The ILO's labour and social standards can be found in conventions and recommendations which have been adopted by the International Labour Conference. Once they are ratified by the individual member country, conventions become binding international law for the respective state. Germany has ratified 85 conventions to date. A total of 59 of them are still in force. They include the eight core labour standards, in other words, the ILO conventions concerning freedom of association and the effective recognition of the right to collective bargaining, the elimination of discrimination in respect of employment and occupation, the elimination of all forms of forced or compulsory labour, and the effective abolition of child labour. In 1998 the Declaration on Fundamental Principles and Rights at Work declared the core labour standards to be universal ‒ in other words, applicable for all ILO Member States.
Germany belongs to the group of 15 countries which have ratified the most conventions to date.
Technical cooperation and assistance
In addition to establishing standards, the ILO also pursues its objectives with the help of technical cooperation measures, first and foremost within the framework of Decent Work Country Programmes, particularly in developing countries. Special mention is to be made here of the International Programme on the Elimination of Child Labour (IPEC) which operates in more than 90 countries and is highly regarded for its success stories. The German government actively supports this and other programmes to implement the Decent Work Agenda.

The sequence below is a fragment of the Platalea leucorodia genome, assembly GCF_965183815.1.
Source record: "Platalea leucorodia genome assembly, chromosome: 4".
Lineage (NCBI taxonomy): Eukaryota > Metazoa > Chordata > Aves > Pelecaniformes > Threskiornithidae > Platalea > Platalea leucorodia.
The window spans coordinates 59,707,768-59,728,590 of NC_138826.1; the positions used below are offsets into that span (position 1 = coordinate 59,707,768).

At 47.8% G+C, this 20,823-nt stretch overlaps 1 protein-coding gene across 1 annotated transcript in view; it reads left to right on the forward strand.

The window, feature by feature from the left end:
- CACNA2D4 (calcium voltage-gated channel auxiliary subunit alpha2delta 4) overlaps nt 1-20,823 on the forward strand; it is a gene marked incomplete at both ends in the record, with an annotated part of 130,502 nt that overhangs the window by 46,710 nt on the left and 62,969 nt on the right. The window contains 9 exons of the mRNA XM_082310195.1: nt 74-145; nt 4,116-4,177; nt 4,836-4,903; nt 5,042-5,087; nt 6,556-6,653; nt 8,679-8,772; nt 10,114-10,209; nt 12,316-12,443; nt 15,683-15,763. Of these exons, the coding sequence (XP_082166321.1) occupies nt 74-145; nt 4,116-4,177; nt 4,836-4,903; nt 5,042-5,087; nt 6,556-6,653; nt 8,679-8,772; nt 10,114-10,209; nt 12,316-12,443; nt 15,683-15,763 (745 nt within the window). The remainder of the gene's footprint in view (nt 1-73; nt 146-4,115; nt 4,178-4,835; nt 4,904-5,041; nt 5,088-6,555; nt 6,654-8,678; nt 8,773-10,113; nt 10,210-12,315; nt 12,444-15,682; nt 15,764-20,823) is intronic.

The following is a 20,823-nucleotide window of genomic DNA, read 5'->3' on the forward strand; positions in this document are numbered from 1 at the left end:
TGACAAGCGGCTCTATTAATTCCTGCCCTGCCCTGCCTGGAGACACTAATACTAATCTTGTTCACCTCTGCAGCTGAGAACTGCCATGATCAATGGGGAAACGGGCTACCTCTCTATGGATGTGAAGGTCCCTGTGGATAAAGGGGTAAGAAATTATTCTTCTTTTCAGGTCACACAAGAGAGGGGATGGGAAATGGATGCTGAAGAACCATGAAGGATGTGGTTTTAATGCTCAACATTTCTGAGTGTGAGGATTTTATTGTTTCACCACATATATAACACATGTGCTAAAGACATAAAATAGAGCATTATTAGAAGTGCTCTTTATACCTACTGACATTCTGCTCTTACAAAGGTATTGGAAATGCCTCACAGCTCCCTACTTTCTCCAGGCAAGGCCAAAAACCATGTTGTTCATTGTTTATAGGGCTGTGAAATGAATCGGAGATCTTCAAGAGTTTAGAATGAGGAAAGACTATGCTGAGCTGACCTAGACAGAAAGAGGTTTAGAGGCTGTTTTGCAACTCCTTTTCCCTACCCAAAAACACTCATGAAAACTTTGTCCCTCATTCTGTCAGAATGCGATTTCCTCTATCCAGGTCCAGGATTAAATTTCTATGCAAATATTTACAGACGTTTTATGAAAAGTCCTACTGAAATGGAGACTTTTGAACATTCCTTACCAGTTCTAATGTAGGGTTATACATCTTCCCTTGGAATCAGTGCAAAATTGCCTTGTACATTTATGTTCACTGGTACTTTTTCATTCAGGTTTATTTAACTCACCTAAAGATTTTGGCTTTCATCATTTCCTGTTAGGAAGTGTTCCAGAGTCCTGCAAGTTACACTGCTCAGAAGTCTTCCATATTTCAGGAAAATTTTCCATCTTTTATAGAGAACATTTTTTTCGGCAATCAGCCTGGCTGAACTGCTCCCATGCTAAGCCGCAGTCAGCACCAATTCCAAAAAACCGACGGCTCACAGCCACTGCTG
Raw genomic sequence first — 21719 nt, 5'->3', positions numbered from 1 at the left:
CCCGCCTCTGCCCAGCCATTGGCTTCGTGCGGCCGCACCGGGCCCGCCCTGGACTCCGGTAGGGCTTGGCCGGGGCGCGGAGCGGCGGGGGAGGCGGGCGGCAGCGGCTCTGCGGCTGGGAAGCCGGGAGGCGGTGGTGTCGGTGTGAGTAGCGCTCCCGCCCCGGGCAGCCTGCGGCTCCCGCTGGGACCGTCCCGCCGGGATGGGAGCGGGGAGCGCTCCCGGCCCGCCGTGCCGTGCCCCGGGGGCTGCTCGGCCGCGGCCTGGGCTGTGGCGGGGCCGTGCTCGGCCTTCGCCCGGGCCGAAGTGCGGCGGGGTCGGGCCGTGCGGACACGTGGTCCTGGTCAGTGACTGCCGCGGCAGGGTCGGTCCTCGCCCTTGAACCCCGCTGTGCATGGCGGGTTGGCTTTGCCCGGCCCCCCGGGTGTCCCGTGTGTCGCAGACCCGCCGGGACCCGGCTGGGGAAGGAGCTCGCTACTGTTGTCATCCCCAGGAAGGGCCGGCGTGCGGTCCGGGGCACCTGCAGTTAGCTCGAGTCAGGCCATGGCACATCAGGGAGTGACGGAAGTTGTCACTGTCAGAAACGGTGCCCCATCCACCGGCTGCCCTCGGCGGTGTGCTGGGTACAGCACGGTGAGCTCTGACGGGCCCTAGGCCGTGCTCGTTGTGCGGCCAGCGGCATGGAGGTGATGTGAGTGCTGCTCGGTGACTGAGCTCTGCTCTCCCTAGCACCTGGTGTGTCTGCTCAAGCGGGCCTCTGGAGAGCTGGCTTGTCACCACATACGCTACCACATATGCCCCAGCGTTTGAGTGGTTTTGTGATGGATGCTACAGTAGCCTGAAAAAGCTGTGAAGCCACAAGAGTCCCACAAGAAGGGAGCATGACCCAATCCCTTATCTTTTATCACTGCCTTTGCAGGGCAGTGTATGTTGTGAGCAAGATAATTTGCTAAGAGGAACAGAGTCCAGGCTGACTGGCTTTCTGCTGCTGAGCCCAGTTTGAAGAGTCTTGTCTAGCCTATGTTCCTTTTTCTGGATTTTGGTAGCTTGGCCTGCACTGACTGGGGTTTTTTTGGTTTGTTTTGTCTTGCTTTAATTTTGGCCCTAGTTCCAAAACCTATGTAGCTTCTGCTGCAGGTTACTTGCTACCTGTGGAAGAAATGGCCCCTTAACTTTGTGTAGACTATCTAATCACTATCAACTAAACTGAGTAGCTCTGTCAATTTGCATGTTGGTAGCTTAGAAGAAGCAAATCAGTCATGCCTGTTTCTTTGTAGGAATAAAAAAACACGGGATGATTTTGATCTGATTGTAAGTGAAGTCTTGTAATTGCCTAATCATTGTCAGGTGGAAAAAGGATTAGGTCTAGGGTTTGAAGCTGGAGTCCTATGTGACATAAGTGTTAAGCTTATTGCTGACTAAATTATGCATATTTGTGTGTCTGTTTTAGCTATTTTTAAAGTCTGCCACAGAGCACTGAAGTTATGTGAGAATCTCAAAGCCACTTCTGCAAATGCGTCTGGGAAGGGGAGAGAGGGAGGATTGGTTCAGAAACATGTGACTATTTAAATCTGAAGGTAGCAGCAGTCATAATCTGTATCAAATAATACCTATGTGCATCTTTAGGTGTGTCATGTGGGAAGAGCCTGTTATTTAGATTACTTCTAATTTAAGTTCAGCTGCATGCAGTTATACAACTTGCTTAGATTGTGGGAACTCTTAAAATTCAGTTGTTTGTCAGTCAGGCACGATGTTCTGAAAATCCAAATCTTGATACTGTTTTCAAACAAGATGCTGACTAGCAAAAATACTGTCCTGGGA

The Social Protection Floor Initiative, which receives financial support from Germany, is another example in this connection. Worldwide, 80 per cent of all workers have inadequate or no social protection at all. This is particularly the case among people who work in the informal sector. Relevant ILO conventions cover only the formal sector. Since 2006 and with support from the Netherlands Germany has been canvassing support at the ILO and UN level for an initiative that would supplement existing ILO conventions on social security with mechanisms (social protection floors) which also cover the informal sector and support the establishment of basic social security systems. An important step forward was taken in this area in 2012 with the development and adoption of a recommendation concerning national floors of social protection. Targeted efforts must be taken now and in the future to implement this recommendation worldwide. The same goes for the 2015 Recommendation concerning the Transition from the Informal to the Formal Economy.